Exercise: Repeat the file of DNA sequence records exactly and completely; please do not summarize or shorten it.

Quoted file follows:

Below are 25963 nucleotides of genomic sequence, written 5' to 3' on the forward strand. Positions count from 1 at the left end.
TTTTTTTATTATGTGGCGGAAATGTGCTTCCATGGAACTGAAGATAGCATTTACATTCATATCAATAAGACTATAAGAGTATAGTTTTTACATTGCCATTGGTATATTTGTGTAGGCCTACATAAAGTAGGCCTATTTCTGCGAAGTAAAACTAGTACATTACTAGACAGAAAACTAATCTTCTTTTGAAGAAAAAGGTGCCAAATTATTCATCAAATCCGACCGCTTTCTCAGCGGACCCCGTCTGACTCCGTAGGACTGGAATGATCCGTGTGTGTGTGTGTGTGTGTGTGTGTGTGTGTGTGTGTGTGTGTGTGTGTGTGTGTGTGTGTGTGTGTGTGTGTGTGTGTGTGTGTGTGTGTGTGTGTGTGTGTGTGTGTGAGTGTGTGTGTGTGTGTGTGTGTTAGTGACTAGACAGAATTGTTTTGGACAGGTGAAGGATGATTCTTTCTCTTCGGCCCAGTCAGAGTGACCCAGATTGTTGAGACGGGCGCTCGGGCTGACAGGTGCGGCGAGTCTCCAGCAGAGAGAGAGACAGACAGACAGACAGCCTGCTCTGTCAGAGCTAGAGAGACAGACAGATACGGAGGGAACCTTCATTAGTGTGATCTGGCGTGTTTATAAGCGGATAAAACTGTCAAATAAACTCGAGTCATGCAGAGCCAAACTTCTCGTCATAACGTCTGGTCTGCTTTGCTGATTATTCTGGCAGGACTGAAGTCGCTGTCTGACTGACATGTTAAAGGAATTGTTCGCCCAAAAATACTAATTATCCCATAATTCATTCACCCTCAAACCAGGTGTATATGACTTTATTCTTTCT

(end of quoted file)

Below are 25963 nucleotides of genomic sequence, written 5' to 3' on the forward strand. Positions count from 1 at the left end.
TTTTTTTATTATGTGGCGGAAATGTGCTTCCATGGAACTGAAGATAGCATTTACATTCATATCAATAAGACTATAAGAGTATAGTTTTTACATTGCCATTGGTATATTTGTGTAGGCCTACATAAAGTAGGCCTATTTCTGCGAAGTAAAACTAGTACATTACTAGACAGAAAACTAATCTTCTTTTGAAGAAAAAGGTGCCAAATTATTCATCAAATCCGACCGCTTTCTCAGCGGACCCCGTCTGACTCCGTAGGACTGGAATGATCCGTGTGTGTGTGTGTGTGTGTGTGTGTGTGTGTGTGTGTGTGTGTGTGTGTGTGTGTGTGTGTGTGTGTGTGTGTGTGTGTGTGTGTGTGTGTGTGTGTGTGTGTGTGTGTGAGTGTGTGTGTGTGTGTGTGTGTTAGTGACTAGACAGAATTGTTTTGGACAGGTGAAGGATGATTCTTTCTCTTCGGCCCAGTCAGAGTGACCCAGATTGTTGAGACGGGCGCTCGGGCTGACAGGTGCGGCGAGTCTCCAGCAGAGAGAGAGACAGACAGACAGACAGCCTGCTCTGTCAGAGCTAGAGAGACAGACAGATACGGAGGGAACCTTCATTAGTGTGATCTGGCGTGTTTATAAGCGGATAAAACTGTCAAATAAACTCGAGTCATGCAGAGCCAAACTTCTCGTCATAACGTCTGGTCTGCTTTGCTGATTATTCTGGCAGGACTGAAGTCGCTGTCTGACTGACATGTTAAAGGAATTGTTCGCCCAAAAATACTAATTATCCCATAATTCATTCACCCTCAAACCAGGTGTATATGACTTTATTCTTTCT